More than just a jacket: Levi’s Commuter Trucker Jacket powered by Jacquard technologyMore than just a jacket: Levi’s Commuter Trucker Jacket powered by Jacquard technologyEngineering Director, Technical Project Lead

Whether you’re cycling to work or juggling a cup of coffee, it’s often difficult to pull out your phone, unlock it and answer an incoming call, read a text or skip a music track.

To help you to control your digital life while navigating your real one, Google ATAP (Google’s Advanced Technology and Projects group) developed Jacquard—a connected apparel platform that allows fashion designers and apparel manufacturers to integrate connectivity and interactivity into clothes. And the first product that incorporates Jacquard—the Levi’s® Commuter™ Trucker Jacket—will go on sale Wednesday.

The first thing to know about the Levi’s® Commuter™ Trucker Jacket with Jacquard is just that: it’s a jacket. Like any regular denim jacket, you can wash it (just remove the snap tag), it’s durable, designed to be comfortable for cycling and it’ll keep you warm on and off the bike. With Jacquard technology, you can perform common digital tasks—like starting or stopping music, getting directions or reading incoming text messages—by simply swiping or tapping the jacket sleeve.

Jacquard1
Levi’s® Commuter™ Trucker Jacket with Jacquard™ by Google

The technology that makes this possible is embedded in the jacket. Gesture-sensing Jacquard Threads are woven into the cuff and wirelessly connected to your mobile phone using tiny electronics embedded inside the sleeve and a flexible snap tag. The snap tag also notifies you about incoming phone calls or text messages¹ with light and haptic feedback. The gestures on the jacket cuff are fully re-configurable: using the Jacquard app you can assign gestures to invoke different digital “abilities” that were designed specifically for an on-the-go lifestyle:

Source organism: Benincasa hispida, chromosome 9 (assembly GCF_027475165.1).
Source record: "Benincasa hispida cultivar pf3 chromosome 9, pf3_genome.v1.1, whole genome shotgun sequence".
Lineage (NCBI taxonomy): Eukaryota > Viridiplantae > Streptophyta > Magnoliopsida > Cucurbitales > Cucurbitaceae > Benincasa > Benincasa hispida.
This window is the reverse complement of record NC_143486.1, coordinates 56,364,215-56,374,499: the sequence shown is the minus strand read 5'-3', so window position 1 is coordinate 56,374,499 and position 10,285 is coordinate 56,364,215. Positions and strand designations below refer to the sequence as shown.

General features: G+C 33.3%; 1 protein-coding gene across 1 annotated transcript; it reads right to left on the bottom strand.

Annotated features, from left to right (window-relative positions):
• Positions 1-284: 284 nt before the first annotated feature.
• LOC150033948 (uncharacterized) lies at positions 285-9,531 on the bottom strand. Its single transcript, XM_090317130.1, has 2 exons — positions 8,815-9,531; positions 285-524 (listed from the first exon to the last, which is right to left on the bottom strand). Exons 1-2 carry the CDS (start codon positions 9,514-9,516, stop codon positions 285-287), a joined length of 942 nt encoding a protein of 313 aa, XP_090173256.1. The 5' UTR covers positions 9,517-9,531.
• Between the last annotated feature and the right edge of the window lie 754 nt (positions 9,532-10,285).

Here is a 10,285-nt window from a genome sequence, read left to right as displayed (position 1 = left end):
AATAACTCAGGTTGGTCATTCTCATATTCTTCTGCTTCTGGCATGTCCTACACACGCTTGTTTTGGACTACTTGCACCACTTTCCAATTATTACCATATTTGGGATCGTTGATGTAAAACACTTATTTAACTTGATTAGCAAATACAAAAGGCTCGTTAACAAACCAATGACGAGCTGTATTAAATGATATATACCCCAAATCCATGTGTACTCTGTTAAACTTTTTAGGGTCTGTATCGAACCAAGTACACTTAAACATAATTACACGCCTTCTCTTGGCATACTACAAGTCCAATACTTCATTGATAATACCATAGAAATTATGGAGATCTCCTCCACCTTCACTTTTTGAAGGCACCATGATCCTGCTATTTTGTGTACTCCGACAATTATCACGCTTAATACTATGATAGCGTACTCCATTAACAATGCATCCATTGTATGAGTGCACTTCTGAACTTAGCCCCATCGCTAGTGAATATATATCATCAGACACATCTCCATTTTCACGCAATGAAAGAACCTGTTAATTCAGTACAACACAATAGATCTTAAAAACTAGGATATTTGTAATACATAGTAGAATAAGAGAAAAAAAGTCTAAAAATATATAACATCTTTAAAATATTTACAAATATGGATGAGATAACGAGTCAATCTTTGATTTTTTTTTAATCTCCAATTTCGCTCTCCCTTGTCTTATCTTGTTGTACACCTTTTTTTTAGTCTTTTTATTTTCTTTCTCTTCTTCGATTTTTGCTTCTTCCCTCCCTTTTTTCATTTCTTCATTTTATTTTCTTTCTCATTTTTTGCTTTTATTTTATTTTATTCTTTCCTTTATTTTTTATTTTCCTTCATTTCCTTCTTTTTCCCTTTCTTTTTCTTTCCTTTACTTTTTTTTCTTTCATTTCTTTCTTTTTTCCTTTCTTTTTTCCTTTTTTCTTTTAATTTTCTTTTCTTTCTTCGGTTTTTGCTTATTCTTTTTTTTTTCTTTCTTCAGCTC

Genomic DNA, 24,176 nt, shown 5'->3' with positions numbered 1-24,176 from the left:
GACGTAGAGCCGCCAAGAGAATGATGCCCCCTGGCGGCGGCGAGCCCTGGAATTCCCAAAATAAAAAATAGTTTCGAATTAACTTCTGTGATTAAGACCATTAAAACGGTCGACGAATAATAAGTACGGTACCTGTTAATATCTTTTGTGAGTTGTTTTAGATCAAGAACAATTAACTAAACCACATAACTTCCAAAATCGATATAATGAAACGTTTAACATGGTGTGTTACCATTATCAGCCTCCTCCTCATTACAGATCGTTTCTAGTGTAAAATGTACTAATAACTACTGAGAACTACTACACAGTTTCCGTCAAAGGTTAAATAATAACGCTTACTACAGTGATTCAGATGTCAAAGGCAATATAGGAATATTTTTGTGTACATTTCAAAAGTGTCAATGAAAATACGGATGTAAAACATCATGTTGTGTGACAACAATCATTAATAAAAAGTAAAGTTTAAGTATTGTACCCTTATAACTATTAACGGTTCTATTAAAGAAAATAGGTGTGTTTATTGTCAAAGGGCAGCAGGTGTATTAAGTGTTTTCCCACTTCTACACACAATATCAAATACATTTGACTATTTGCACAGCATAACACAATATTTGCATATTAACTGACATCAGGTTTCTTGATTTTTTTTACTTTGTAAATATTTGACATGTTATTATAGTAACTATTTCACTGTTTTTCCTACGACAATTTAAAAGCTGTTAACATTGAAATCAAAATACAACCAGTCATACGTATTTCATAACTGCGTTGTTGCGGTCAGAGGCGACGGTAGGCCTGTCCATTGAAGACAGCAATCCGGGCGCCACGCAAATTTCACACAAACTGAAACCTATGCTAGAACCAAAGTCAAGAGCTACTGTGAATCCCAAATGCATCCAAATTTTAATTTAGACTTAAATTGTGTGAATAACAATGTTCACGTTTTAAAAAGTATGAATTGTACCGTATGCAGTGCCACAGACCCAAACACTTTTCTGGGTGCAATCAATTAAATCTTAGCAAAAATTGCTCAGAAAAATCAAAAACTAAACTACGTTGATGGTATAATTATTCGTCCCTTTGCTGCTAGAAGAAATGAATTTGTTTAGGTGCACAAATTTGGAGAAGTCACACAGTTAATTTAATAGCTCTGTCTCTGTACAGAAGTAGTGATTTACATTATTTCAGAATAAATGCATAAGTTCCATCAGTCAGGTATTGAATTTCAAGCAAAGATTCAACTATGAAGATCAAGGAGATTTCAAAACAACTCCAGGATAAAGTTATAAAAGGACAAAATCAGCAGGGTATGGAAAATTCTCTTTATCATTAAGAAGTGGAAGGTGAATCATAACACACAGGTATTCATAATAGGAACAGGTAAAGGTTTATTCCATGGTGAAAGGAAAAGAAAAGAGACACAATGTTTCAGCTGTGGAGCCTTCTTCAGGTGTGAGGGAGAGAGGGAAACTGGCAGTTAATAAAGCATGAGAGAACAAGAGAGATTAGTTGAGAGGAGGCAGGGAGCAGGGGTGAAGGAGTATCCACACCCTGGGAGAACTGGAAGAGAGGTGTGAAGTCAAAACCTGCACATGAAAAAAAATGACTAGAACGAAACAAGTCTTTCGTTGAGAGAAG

• Play or pause your music, skip to the next track, or ask what song is playing².

  • Get your next direction, ETA, or the current time.

  • Receive updates on incoming call or texts with a subtle LED light and a vibration on your sleeve, and have the text message read to you.

Jacquard2
Configure the gesture by tapping it, select an ability from the carousel, and assign the ability to a gesture by dragging and dropping.

The Levi’s® Commuter™ Trucker Jacket with Jacquard™ by Google is available for purchase Wednesday in select shops. Next week, it will be available in the US online at www.levi.com and at select Levi’s stores.

We’re excited for Jacquard to be out in the world, and look forward to seeing how connectivity and interactivity can dress up the rest of your closet.


1. For Android, you need a supported phone running Android 6.0.1 or newer. To check if your Android phone is supported go to jacquard.com/levi/specs. For iOS, you need an iPhone 6 or newer running iOS 10 or newer. Features vary between iOS and Android. Requires a Google account, an internet connection, and a cellular plan for calls and texts. Fees may apply.

2.  Not compatible with some music services. Go to g.co/jacquard/music for info. Subscriptions and fees may apply.

A Levi’s jacket with Jacquard technology woven in

Andra Day sings “Strange Fruit” in support of Google.org grantee Equal Justice InitiativeAndra Day sings “Strange Fruit” in support of Google.org grantee Equal Justice InitiativePrincipal

Music has the power to ignite change—to encourage introspection and galvanize people.

Earlier this year Google.org grantee the Equal Justice Initiative launched the Lynching in America digital experience. This platform, built with support from Google, brings together the Equal Justice Initiative’s data and research on the 4,000+ victims of lynchings with the oral histories of families who still suffer the legacy of lynching today.

This week, Grammy-nominated artist Andra Day released a new cover of the anti-lynching protest song “Strange Fruit,” originally sung by Billie Holiday in 1939. Andra’s cover—recorded to raise awareness for the Lynching in America project—encourages us to take an honest look at this painful period in American history.

Our struggle does not stop. It simply continues. Black history does not repeat itself. It evolves. Andra Day